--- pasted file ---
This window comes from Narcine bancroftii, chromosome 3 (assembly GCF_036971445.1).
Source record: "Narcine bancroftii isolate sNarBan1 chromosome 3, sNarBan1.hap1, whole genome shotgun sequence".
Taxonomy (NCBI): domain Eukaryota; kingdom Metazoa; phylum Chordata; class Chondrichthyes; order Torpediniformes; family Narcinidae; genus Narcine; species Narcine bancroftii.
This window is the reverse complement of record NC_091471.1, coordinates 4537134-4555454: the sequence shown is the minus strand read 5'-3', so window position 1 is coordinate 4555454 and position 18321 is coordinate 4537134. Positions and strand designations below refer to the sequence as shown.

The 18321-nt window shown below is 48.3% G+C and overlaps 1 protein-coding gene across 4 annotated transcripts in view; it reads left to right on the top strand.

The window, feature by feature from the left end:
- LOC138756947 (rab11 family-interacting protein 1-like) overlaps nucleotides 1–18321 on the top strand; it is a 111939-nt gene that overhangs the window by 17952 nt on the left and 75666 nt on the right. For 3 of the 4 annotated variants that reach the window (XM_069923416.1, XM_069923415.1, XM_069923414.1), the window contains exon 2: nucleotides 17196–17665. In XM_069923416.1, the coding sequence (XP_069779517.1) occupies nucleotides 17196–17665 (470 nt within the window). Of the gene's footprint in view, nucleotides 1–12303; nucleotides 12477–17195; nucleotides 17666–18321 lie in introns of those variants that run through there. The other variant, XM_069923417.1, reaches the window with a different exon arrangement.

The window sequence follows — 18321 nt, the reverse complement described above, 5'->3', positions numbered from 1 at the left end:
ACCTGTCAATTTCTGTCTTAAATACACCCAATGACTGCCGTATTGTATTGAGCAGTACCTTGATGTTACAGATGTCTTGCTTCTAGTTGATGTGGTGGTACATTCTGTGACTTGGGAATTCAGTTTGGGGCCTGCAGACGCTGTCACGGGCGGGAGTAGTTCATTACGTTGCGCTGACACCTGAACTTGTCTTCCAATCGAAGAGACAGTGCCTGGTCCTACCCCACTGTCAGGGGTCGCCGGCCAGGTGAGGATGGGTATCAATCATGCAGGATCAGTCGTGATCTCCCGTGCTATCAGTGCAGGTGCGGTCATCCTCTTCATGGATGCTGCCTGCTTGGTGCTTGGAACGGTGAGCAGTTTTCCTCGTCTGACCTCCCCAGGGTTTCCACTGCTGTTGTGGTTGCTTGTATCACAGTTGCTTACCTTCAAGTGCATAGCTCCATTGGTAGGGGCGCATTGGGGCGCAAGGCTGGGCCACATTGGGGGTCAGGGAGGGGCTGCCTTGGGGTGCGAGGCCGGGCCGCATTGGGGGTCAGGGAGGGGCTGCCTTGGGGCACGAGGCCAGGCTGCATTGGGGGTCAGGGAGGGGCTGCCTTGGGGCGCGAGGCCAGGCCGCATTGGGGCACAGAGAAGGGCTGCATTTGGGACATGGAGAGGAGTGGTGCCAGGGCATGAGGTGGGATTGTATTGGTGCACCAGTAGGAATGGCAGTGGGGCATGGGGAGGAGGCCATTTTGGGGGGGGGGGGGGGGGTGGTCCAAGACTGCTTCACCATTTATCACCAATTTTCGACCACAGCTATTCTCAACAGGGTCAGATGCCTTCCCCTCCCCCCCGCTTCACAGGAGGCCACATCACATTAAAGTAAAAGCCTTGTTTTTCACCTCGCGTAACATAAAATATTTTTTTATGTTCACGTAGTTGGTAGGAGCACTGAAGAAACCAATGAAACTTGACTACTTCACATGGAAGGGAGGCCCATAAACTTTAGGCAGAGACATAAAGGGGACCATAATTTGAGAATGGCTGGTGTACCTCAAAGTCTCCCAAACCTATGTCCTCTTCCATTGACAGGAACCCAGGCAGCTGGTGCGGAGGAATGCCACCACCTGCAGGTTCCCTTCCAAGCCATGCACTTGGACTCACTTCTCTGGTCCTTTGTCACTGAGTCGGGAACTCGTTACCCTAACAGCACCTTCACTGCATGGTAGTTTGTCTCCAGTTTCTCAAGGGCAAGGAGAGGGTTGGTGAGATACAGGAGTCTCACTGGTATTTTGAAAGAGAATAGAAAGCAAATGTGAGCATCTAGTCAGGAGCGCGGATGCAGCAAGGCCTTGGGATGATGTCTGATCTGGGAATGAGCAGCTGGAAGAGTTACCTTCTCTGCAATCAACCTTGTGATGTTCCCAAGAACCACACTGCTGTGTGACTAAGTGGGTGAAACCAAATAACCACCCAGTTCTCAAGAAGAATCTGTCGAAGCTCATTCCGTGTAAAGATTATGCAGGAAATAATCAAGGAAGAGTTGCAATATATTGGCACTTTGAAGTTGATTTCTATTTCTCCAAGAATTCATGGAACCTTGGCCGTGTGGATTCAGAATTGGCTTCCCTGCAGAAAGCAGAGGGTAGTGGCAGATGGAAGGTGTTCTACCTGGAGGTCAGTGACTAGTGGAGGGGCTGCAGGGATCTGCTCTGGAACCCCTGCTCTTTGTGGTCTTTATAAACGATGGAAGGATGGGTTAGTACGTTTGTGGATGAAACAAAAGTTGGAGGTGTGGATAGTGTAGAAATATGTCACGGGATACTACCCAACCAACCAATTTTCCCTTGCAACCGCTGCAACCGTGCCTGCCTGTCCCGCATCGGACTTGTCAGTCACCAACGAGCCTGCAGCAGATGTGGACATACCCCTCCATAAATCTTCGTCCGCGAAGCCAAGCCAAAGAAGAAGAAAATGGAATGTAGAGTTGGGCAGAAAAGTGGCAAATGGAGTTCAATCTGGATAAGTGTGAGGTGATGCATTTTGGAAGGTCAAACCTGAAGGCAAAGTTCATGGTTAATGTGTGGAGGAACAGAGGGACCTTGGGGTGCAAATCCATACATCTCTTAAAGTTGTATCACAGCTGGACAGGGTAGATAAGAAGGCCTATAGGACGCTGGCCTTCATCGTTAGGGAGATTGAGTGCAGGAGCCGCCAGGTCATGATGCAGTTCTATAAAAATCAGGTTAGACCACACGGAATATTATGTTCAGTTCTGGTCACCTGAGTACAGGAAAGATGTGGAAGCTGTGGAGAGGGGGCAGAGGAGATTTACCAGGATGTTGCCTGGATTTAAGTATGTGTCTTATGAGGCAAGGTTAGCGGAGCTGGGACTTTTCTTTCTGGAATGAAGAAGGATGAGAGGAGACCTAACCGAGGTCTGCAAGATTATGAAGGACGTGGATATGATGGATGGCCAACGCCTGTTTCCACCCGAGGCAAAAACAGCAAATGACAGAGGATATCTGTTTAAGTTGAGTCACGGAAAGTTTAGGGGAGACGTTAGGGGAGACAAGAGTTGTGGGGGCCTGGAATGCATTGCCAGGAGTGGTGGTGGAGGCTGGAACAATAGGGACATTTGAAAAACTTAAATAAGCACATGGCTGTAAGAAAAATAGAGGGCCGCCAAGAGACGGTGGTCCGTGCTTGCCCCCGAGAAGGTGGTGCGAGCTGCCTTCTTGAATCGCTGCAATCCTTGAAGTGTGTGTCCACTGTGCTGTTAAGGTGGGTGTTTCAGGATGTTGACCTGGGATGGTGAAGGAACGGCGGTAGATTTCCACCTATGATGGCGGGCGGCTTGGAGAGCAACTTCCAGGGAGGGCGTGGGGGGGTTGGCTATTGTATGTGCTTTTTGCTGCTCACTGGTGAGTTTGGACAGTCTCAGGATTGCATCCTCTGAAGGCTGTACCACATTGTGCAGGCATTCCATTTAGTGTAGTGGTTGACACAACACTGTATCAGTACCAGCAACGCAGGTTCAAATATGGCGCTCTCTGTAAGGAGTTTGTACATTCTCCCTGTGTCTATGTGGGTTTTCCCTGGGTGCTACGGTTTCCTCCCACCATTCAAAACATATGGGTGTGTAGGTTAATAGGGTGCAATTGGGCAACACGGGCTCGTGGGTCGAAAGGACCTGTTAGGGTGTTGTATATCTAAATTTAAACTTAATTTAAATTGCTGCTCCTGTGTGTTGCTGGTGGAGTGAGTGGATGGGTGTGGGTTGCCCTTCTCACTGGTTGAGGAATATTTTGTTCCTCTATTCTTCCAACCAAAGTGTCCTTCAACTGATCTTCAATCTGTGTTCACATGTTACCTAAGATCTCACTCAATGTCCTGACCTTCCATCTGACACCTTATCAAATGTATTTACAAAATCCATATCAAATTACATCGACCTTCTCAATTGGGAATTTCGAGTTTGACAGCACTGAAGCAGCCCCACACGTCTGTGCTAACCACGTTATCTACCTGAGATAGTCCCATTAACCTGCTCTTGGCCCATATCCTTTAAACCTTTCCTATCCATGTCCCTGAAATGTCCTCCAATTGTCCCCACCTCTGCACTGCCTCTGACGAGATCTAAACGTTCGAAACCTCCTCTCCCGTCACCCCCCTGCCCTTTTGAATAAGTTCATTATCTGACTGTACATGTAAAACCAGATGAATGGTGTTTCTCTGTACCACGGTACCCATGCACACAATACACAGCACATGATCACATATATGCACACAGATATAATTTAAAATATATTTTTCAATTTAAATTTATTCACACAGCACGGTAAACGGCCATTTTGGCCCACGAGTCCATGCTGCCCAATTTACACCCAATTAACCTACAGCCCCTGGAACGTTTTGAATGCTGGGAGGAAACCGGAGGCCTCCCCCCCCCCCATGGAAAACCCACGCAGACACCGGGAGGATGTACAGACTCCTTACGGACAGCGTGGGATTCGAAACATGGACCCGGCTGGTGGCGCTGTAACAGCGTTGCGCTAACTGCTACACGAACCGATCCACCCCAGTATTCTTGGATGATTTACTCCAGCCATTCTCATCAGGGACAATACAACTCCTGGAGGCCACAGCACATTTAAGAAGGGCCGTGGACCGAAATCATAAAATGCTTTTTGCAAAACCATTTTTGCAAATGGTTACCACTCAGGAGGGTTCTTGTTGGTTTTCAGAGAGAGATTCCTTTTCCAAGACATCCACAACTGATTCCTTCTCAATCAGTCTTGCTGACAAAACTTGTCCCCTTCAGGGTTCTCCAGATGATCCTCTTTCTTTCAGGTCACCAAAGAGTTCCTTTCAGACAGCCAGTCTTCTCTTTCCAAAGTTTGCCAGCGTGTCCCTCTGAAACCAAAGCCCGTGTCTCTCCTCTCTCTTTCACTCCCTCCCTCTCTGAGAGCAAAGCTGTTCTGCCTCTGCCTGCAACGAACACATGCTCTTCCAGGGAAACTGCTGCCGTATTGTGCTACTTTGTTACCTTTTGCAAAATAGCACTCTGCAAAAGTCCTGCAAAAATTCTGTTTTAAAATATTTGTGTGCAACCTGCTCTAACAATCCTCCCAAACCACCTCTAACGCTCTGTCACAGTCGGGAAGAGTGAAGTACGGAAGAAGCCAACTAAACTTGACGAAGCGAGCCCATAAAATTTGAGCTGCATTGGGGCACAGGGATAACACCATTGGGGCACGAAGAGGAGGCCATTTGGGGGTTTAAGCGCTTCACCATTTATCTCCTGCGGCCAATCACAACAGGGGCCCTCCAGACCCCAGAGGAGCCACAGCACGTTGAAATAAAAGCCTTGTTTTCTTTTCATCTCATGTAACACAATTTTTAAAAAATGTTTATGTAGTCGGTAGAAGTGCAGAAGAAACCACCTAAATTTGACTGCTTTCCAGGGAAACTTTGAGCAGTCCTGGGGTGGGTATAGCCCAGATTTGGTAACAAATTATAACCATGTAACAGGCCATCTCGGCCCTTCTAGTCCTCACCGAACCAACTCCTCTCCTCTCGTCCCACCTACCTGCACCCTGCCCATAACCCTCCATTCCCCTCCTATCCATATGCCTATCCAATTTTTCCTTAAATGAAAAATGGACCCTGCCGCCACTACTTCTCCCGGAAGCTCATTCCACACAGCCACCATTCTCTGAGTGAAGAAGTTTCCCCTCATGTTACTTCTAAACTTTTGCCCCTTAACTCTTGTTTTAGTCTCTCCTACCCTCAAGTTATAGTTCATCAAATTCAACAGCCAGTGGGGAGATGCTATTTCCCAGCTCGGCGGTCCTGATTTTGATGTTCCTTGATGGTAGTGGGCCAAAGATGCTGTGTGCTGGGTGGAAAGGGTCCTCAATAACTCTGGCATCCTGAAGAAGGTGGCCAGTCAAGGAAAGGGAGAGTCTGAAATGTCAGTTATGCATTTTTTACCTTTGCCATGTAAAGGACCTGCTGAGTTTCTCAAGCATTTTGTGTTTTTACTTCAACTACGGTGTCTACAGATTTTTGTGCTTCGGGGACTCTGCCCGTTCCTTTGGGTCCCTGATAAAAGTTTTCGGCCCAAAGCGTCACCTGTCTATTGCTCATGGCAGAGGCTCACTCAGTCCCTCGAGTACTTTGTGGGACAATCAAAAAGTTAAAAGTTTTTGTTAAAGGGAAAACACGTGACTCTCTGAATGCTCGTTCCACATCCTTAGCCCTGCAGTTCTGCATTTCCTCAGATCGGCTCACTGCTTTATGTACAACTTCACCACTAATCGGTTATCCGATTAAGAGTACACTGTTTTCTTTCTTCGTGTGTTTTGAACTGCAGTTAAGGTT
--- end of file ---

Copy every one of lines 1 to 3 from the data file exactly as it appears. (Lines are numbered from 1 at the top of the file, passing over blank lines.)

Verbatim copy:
This window comes from Narcine bancroftii, chromosome 3 (assembly GCF_036971445.1).
Source record: "Narcine bancroftii isolate sNarBan1 chromosome 3, sNarBan1.hap1, whole genome shotgun sequence".
Taxonomy (NCBI): domain Eukaryota; kingdom Metazoa; phylum Chordata; class Chondrichthyes; order Torpediniformes; family Narcinidae; genus Narcine; species Narcine bancroftii.